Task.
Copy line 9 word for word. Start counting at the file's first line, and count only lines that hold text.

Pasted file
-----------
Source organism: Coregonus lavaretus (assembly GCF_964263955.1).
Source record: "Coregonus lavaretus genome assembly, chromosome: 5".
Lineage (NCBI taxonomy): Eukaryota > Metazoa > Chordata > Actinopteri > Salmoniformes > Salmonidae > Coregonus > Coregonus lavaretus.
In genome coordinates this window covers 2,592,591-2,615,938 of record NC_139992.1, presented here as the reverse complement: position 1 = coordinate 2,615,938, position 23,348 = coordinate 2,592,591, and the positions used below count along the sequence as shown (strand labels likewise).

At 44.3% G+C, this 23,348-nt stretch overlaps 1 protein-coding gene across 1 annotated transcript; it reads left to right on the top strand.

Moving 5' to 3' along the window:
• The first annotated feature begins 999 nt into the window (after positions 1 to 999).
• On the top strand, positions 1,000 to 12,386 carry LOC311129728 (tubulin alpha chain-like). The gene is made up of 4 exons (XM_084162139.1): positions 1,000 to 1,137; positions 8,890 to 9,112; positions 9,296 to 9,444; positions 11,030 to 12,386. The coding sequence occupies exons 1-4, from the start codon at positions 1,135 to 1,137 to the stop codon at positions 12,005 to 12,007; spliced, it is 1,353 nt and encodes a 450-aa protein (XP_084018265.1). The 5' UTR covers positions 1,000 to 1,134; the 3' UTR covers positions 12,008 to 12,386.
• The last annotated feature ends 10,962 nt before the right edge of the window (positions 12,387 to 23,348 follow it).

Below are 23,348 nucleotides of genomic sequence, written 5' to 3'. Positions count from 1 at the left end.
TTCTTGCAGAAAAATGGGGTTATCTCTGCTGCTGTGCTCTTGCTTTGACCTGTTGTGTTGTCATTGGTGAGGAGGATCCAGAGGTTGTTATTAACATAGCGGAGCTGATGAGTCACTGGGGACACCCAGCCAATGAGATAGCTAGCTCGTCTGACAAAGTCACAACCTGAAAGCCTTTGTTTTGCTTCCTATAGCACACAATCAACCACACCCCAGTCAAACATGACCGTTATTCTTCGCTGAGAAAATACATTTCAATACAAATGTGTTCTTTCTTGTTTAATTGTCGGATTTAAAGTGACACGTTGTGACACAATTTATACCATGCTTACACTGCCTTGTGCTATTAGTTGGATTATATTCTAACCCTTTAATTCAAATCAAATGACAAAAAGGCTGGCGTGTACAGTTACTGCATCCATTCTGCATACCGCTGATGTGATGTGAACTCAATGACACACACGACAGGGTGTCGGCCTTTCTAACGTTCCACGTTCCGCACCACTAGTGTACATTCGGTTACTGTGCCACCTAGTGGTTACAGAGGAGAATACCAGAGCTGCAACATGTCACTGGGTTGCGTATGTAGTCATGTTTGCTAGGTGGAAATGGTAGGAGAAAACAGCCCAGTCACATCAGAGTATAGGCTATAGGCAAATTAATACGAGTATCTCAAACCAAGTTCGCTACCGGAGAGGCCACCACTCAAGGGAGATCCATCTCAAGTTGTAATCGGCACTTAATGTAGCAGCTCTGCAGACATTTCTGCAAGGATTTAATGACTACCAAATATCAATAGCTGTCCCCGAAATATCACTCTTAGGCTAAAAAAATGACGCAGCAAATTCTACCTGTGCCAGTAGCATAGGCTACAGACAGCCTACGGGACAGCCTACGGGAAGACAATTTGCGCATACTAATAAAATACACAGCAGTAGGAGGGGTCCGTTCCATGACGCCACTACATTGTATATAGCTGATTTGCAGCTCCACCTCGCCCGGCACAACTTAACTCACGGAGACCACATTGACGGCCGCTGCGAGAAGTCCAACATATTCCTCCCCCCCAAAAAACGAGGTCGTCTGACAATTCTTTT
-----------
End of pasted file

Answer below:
• The last annotated feature ends 10,962 nt before the right edge of the window (positions 12,387 to 23,348 follow it).